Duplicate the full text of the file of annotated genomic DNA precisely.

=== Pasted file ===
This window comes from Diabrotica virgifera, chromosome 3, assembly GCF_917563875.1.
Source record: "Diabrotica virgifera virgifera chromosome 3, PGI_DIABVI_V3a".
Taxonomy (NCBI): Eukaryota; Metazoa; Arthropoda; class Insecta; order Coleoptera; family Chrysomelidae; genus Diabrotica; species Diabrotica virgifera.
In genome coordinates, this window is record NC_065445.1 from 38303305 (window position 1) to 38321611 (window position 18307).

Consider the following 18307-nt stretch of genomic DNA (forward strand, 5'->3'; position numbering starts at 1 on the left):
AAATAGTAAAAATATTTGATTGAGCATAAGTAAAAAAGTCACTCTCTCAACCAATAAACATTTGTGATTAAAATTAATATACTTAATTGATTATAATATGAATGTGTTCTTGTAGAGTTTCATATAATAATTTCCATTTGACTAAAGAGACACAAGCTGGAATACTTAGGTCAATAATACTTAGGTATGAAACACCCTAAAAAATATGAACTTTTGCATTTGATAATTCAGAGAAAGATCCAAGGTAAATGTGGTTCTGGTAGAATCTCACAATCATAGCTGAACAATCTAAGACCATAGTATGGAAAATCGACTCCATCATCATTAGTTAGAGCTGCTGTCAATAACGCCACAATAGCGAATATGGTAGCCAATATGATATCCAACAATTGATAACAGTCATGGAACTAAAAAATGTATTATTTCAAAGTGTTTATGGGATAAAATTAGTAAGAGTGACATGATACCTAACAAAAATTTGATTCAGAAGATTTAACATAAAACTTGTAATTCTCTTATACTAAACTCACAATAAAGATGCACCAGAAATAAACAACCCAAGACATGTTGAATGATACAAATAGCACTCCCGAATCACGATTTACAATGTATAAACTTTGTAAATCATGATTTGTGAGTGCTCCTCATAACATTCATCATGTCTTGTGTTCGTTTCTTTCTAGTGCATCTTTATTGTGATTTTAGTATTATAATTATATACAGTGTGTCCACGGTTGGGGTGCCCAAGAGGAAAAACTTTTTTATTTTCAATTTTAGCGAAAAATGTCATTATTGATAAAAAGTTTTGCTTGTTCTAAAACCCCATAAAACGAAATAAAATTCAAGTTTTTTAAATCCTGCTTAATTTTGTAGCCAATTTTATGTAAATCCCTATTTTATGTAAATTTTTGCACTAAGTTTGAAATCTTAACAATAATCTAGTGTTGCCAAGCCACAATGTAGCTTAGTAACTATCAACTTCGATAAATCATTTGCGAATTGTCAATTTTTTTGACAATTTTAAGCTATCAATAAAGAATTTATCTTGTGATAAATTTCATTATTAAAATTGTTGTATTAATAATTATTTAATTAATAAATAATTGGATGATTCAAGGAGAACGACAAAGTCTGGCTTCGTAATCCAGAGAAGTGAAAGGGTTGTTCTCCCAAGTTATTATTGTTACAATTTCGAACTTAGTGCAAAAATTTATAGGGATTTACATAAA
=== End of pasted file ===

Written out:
This window comes from Diabrotica virgifera, chromosome 3, assembly GCF_917563875.1.
Source record: "Diabrotica virgifera virgifera chromosome 3, PGI_DIABVI_V3a".
Taxonomy (NCBI): Eukaryota; Metazoa; Arthropoda; class Insecta; order Coleoptera; family Chrysomelidae; genus Diabrotica; species Diabrotica virgifera.
In genome coordinates, this window is record NC_065445.1 from 38303305 (window position 1) to 38321611 (window position 18307).

Consider the following 18307-nt stretch of genomic DNA (forward strand, 5'->3'; position numbering starts at 1 on the left):
AAATAGTAAAAATATTTGATTGAGCATAAGTAAAAAAGTCACTCTCTCAACCAATAAACATTTGTGATTAAAATTAATATACTTAATTGATTATAATATGAATGTGTTCTTGTAGAGTTTCATATAATAATTTCCATTTGACTAAAGAGACACAAGCTGGAATACTTAGGTCAATAATACTTAGGTATGAAACACCCTAAAAAATATGAACTTTTGCATTTGATAATTCAGAGAAAGATCCAAGGTAAATGTGGTTCTGGTAGAATCTCACAATCATAGCTGAACAATCTAAGACCATAGTATGGAAAATCGACTCCATCATCATTAGTTAGAGCTGCTGTCAATAACGCCACAATAGCGAATATGGTAGCCAATATGATATCCAACAATTGATAACAGTCATGGAACTAAAAAATGTATTATTTCAAAGTGTTTATGGGATAAAATTAGTAAGAGTGACATGATACCTAACAAAAATTTGATTCAGAAGATTTAACATAAAACTTGTAATTCTCTTATACTAAACTCACAATAAAGATGCACCAGAAATAAACAACCCAAGACATGTTGAATGATACAAATAGCACTCCCGAATCACGATTTACAATGTATAAACTTTGTAAATCATGATTTGTGAGTGCTCCTCATAACATTCATCATGTCTTGTGTTCGTTTCTTTCTAGTGCATCTTTATTGTGATTTTAGTATTATAATTATATACAGTGTGTCCACGGTTGGGGTGCCCAAGAGGAAAAACTTTTTTATTTTCAATTTTAGCGAAAAATGTCATTATTGATAAAAAGTTTTGCTTGTTCTAAAACCCCATAAAACGAAATAAAATTCAAGTTTTTTAAATCCTGCTTAATTTTGTAGCCAATTTTATGTAAATCCCTATTTTATGTAAATTTTTGCACTAAGTTTGAAATCTTAACAATAATCTAGTGTTGCCAAGCCACAATGTAGCTTAGTAACTATCAACTTCGATAAATCATTTGCGAATTGTCAATTTTTTTGACAATTTTAAGCTATCAATAAAGAATTTATCTTGTGATAAATTTCATTATTAAAATTGTTGTATTAATAATTATTTAATTAATAAATAATTGGATGATTCAAGGAGAACGACAAAGTCTGGCTTCGTAATCCAGAGAAGTGAAAGGGTTGTTCTCCCAAGTTATTATTGTTACAATTTCGAACTTAGTGCAAAAATTTATAGGGATTTACATAAA